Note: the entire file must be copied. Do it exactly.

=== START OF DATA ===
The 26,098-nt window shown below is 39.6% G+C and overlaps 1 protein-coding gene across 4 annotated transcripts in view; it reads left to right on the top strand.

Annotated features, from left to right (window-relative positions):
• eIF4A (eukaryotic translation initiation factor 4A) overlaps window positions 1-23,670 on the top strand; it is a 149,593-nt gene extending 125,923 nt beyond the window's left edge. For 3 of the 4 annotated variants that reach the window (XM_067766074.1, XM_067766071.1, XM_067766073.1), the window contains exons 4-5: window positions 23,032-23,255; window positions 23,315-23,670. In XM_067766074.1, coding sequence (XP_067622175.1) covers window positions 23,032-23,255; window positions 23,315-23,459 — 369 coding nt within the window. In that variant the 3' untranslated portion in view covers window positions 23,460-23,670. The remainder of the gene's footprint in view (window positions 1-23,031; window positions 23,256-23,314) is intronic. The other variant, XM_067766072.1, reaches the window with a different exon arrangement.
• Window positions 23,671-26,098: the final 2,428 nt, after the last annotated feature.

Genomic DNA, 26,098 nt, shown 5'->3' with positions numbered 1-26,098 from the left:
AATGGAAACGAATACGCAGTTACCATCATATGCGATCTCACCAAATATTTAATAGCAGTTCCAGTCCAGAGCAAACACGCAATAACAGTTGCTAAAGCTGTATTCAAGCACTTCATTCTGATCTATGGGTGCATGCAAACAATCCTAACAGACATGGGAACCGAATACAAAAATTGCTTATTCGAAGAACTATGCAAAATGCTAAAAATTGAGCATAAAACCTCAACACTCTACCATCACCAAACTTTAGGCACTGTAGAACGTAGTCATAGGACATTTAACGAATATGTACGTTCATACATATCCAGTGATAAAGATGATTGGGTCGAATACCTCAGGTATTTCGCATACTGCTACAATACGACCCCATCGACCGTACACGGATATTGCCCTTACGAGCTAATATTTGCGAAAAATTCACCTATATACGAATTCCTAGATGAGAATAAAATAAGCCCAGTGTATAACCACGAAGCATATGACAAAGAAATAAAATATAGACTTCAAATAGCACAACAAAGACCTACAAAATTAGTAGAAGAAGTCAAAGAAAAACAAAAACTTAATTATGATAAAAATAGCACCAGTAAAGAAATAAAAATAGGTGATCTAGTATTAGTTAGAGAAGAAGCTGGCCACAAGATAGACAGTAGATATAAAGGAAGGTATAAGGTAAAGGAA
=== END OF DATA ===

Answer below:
The 26,098-nt window shown below is 39.6% G+C and overlaps 1 protein-coding gene across 4 annotated transcripts in view; it reads left to right on the top strand.

Annotated features, from left to right (window-relative positions):
• eIF4A (eukaryotic translation initiation factor 4A) overlaps window positions 1-23,670 on the top strand; it is a 149,593-nt gene extending 125,923 nt beyond the window's left edge. For 3 of the 4 annotated variants that reach the window (XM_067766074.1, XM_067766071.1, XM_067766073.1), the window contains exons 4-5: window positions 23,032-23,255; window positions 23,315-23,670. In XM_067766074.1, coding sequence (XP_067622175.1) covers window positions 23,032-23,255; window positions 23,315-23,459 — 369 coding nt within the window. In that variant the 3' untranslated portion in view covers window positions 23,460-23,670. The remainder of the gene's footprint in view (window positions 1-23,031; window positions 23,256-23,314) is intronic. The other variant, XM_067766072.1, reaches the window with a different exon arrangement.
• Window positions 23,671-26,098: the final 2,428 nt, after the last annotated feature.

Genomic DNA, 26,098 nt, shown 5'->3' with positions numbered 1-26,098 from the left:
AATGGAAACGAATACGCAGTTACCATCATATGCGATCTCACCAAATATTTAATAGCAGTTCCAGTCCAGAGCAAACACGCAATAACAGTTGCTAAAGCTGTATTCAAGCACTTCATTCTGATCTATGGGTGCATGCAAACAATCCTAACAGACATGGGAACCGAATACAAAAATTGCTTATTCGAAGAACTATGCAAAATGCTAAAAATTGAGCATAAAACCTCAACACTCTACCATCACCAAACTTTAGGCACTGTAGAACGTAGTCATAGGACATTTAACGAATATGTACGTTCATACATATCCAGTGATAAAGATGATTGGGTCGAATACCTCAGGTATTTCGCATACTGCTACAATACGACCCCATCGACCGTACACGGATATTGCCCTTACGAGCTAATATTTGCGAAAAATTCACCTATATACGAATTCCTAGATGAGAATAAAATAAGCCCAGTGTATAACCACGAAGCATATGACAAAGAAATAAAATATAGACTTCAAATAGCACAACAAAGACCTACAAAATTAGTAGAAGAAGTCAAAGAAAAACAAAAACTTAATTATGATAAAAATAGCACCAGTAAAGAAATAAAAATAGGTGATCTAGTATTAGTTAGAGAAGAAGCTGGCCACAAGATAGACAGTAGATATAAAGGAAGGTATAAGGTAAAGGAA